Recently President Trump has been talking a big talk about North Korea but the bravado and bluster is little more than empty rhetoric designed to appeal to a US domestic audience that wants to perceive America as “strong” in a confusing and chaotic era in which we struggle to find our place in the world.  While alluding to “fire and fury” in regards to North Korea perhaps the more appropriate Donald Trump quote would be “It’s just words,” as he commented during one of the debates in regards to some past inappropriate comments he made.

North Korea is a tough nut to crack, and one that six decades of American policy makers have grappled with.  The reasons for not attacking North Korea, or provoking open war, are complicated and require study.  Simplistic arguments about good and bad or strong and weak simply do not fill the knowledge void that inexperienced politicians and commentators represent.  Could America fight North Korea and win?  Yes, certainly, but at great cost.  South Korea is known as the Tiger of Asia for a reason and is one of the region’s economic centers of gravity.  Are we prepared for Seoul to be completely destroyed so that we can dismantle North Korea?  How many ballistic missiles are we okay with Japan getting pounded by during this offensive?  Are we as a country prepared for a nuclear detonation on the De-militarized Zone which precipitates an invasion from the north?  Are we prepared for the North Koreans to sail a nuclear device into a harbor at Pusan?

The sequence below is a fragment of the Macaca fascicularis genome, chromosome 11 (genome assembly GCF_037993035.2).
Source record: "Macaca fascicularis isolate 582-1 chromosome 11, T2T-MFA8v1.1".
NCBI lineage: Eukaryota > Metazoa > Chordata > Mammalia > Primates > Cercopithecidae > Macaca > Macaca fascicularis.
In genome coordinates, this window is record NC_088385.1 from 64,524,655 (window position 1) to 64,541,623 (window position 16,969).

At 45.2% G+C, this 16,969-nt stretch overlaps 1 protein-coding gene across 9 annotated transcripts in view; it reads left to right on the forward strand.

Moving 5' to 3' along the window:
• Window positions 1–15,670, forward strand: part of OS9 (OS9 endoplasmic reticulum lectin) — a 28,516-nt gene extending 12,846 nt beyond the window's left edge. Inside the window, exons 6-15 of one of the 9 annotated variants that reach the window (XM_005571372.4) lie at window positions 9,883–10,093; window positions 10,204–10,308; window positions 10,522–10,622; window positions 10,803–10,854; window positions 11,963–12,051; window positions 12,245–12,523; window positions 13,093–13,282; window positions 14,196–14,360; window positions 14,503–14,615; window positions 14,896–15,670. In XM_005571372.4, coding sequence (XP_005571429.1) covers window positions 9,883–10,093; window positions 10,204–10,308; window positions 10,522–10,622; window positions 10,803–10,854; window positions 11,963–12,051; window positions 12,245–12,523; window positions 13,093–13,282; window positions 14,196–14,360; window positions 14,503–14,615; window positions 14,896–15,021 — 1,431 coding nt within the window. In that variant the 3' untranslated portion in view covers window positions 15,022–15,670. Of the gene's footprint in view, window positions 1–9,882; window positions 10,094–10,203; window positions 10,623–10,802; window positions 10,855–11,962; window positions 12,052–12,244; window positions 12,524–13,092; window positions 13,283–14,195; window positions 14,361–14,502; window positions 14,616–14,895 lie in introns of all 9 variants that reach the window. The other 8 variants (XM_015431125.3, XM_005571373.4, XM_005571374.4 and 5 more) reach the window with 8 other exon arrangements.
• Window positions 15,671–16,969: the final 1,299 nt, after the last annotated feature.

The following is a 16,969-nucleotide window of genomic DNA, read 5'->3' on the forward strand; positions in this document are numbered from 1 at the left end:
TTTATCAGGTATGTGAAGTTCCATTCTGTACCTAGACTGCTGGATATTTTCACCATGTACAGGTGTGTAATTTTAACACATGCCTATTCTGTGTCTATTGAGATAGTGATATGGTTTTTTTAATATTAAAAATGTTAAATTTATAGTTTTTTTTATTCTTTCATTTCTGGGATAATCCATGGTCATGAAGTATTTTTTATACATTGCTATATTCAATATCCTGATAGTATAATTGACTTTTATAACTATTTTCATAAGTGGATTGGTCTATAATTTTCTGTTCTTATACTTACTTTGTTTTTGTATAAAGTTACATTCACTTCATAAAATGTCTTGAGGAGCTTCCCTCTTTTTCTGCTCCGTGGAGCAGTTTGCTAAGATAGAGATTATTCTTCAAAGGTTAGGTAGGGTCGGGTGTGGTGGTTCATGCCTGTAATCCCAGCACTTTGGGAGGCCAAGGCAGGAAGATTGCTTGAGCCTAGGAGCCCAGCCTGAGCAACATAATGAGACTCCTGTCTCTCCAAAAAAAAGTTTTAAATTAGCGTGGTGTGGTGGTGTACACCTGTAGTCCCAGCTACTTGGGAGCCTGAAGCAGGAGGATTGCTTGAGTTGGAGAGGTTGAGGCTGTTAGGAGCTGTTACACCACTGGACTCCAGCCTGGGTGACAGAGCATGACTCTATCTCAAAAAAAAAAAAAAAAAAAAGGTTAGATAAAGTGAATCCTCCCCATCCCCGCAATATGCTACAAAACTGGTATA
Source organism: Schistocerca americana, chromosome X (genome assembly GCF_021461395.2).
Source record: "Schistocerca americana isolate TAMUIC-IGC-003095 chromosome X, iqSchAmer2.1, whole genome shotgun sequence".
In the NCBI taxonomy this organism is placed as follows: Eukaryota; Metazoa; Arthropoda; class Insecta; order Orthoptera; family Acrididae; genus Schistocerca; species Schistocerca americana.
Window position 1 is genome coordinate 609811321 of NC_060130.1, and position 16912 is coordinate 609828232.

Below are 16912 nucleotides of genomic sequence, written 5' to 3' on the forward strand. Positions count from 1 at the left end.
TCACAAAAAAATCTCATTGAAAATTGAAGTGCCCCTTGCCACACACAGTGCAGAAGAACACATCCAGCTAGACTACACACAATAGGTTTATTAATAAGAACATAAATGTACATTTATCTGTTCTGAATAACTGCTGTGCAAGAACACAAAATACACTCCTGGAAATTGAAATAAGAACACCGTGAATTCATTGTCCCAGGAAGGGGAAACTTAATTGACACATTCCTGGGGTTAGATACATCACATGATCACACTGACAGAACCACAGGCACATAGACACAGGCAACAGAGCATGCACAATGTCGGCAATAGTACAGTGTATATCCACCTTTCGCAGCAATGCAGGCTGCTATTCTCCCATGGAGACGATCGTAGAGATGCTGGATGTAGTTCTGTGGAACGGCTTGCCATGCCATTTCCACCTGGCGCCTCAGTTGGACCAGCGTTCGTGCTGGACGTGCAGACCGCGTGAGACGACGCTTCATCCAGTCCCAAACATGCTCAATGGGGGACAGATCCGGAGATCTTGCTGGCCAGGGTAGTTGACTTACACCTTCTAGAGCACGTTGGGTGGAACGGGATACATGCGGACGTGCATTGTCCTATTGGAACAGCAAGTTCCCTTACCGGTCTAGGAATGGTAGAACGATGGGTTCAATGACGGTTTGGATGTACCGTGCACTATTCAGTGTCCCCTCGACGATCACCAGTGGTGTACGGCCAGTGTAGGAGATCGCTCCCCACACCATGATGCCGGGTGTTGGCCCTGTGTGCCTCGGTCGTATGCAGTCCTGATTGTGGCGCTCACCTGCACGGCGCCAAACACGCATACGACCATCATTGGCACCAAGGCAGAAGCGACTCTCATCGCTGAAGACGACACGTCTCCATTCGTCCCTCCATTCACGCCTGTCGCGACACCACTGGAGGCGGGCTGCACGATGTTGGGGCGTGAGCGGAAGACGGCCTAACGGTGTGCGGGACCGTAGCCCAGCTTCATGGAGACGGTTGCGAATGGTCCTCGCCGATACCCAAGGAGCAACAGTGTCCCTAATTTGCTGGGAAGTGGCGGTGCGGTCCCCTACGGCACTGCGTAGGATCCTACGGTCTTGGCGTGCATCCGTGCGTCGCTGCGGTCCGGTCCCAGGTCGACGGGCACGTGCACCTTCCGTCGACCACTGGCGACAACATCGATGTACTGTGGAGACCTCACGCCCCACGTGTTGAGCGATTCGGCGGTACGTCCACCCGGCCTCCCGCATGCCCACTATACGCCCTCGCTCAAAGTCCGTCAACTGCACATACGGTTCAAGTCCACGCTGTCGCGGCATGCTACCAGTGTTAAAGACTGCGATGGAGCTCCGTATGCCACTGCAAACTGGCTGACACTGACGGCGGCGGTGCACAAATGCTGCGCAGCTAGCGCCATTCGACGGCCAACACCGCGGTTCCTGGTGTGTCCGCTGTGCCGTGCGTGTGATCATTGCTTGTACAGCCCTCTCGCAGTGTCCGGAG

Beyond the tough talk and empty words, what costs are we willing to incur and for what gain?

President Trump chooses to talk tough on North Korea for one simple reason: it’s easy.  North Korea has already isolated itself from the global economy.  When people refer to North Korea it often followed by terms like “pariah state” or “hermit kingdom.”  Trump does not talk about fury and fire in regards to China, Russia, Syria, or Iran because there could be actual consequences for using these words.

A few months ago, while the American news media was working the public up into a frenzy about North Korea, I was visiting Seoul and made a trip up to the DMZ.  The South Korean people were jaded to say the least.  For them it was business as usual.  The reality on the ground was the polar opposite of the one being represented to Americans.  So when people ask me what is going to happen with North Korea, my answer is often clipped and cynical.

Not a damn thing.

 

Featured image courtesy of DoD

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